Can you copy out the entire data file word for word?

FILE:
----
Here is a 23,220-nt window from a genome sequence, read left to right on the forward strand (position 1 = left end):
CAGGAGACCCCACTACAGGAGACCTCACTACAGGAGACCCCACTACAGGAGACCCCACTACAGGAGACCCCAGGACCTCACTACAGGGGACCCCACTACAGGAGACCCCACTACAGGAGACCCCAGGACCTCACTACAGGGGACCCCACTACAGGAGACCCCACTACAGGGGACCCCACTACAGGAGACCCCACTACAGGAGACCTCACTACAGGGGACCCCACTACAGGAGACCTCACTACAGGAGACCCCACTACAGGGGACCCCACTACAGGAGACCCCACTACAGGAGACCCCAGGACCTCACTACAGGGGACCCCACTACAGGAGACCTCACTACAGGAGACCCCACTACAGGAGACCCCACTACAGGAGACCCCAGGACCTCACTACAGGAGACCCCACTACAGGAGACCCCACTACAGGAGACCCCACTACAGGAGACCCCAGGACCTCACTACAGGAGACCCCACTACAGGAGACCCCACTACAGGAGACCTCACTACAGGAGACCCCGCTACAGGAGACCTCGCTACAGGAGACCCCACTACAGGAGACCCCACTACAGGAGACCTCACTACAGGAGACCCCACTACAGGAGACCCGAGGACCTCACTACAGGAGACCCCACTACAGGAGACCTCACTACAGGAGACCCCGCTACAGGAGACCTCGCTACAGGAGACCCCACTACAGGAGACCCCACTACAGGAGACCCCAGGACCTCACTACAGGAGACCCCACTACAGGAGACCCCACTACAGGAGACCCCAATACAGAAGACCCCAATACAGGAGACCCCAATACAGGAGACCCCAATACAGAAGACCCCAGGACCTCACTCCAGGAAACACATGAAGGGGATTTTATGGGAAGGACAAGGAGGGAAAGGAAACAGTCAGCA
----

Here is a 23,220-nt window from a genome sequence, read left to right on the forward strand (position 1 = left end):
CAGGAGACCCCACTACAGGAGACCTCACTACAGGAGACCCCACTACAGGAGACCCCACTACAGGAGACCCCAGGACCTCACTACAGGGGACCCCACTACAGGAGACCCCACTACAGGAGACCCCAGGACCTCACTACAGGGGACCCCACTACAGGAGACCCCACTACAGGGGACCCCACTACAGGAGACCCCACTACAGGAGACCTCACTACAGGGGACCCCACTACAGGAGACCTCACTACAGGAGACCCCACTACAGGGGACCCCACTACAGGAGACCCCACTACAGGAGACCCCAGGACCTCACTACAGGGGACCCCACTACAGGAGACCTCACTACAGGAGACCCCACTACAGGAGACCCCACTACAGGAGACCCCAGGACCTCACTACAGGAGACCCCACTACAGGAGACCCCACTACAGGAGACCCCACTACAGGAGACCCCAGGACCTCACTACAGGAGACCCCACTACAGGAGACCCCACTACAGGAGACCTCACTACAGGAGACCCCGCTACAGGAGACCTCGCTACAGGAGACCCCACTACAGGAGACCCCACTACAGGAGACCTCACTACAGGAGACCCCACTACAGGAGACCCGAGGACCTCACTACAGGAGACCCCACTACAGGAGACCTCACTACAGGAGACCCCGCTACAGGAGACCTCGCTACAGGAGACCCCACTACAGGAGACCCCACTACAGGAGACCCCAGGACCTCACTACAGGAGACCCCACTACAGGAGACCCCACTACAGGAGACCCCAATACAGAAGACCCCAATACAGGAGACCCCAATACAGGAGACCCCAATACAGAAGACCCCAGGACCTCACTCCAGGAAACACATGAAGGGGATTTTATGGGAAGGACAAGGAGGGAAAGGAAACAGTCAGCA